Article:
Site down, and downgraded, for beautiful math

Readers of this blog may have noticed a gap in our coverage this week, for which I apologize. Our coverage will resume today.

As you probably suspect, we use a platform called WordPress to manage our content. More sites on the internet use WordPress than any other single content management system, so the developers do an excellent job of keeping things updated.

And as a good site administrator, I keep this site up to date as well.

So, when I got a little notification from WordPress that one of the plugins I use to keep the Voxitatis Blog, hosted on our own servers, connected to WordPress’s main servers needed to be upgraded, I naturally hit the button to upgrade the plugin, which is called JetPack.

Administrative view after I fixed the problem (screenshot).

JetPack is a very complete package, which reports on reader statistics like what articles you all are reading and on what days, and so on. I look at the stats, but I don’t really depend on them to make decisions, since I use my sense of newsworthiness to decide that.

However, JetPack also provides a feature called “Beautiful Math.” This feature allows me to type in mathematical equations in a language called LaTeX, which is what old textbook writers, like myself, used for writing math in textbooks. It lets me write out equations as math, rather than in typewriter language, which would be much more difficult for students to read, since they’re used to seeing math as math, not as typewriter-script.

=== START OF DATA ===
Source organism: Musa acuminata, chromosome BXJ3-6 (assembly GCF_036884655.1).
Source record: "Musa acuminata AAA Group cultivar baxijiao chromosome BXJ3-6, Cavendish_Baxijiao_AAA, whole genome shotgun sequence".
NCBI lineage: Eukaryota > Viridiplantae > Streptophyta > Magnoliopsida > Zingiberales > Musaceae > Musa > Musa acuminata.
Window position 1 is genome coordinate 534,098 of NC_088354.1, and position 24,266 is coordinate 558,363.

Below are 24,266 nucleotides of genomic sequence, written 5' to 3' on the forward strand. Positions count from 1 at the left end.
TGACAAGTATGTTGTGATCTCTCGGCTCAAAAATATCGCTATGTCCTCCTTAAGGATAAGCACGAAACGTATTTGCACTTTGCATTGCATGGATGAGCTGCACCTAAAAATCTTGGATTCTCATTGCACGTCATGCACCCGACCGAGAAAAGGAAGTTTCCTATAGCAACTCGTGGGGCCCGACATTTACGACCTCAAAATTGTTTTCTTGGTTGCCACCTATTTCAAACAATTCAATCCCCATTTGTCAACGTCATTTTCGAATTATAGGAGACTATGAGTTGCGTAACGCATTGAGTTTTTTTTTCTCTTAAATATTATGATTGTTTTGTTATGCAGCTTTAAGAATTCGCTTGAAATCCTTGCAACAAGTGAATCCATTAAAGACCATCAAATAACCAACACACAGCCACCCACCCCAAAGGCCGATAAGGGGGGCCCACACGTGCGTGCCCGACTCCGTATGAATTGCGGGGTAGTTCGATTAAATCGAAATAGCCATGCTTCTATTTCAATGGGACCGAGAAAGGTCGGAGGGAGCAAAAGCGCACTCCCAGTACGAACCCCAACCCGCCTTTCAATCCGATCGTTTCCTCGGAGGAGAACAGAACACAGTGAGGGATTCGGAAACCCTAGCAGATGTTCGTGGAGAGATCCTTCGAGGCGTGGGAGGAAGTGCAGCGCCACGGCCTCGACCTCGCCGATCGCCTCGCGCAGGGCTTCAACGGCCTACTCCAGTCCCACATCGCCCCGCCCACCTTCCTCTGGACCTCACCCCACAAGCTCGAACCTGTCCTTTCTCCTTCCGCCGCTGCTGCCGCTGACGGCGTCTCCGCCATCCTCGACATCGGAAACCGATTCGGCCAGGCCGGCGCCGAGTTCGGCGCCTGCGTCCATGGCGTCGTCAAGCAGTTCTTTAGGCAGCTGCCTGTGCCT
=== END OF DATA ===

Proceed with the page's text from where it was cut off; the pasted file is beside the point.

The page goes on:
Unfortunately, when I upgraded this time, the Beautiful Math wasn’t working anymore. So, after a few days of back and forth with the support engineers at WordPress and at my hosting company (I also had to upgrade the version of PHP running on our server), I finally got it working, thanks to a team of four of those support engineers—and a little reversion to a previous way of connecting to WordPress, provided by the support team.

And, we’re back in business.

Regular news stories have been accumulating in my editorial hopper, so during the next few days, as I complete the research on those, I’ll get them posted up to the site.

I apologize for the brief hiatus, but my attention was needed to get the math operational, since those stats tell me the algebra 1 articles are the most commonly read group of pages on this site. More of those are coming soon.

About the Author

Paul Katula
Paul Katula is the executive editor of the Voxitatis Research Foundation, which publishes this blog. For more information, see the About page.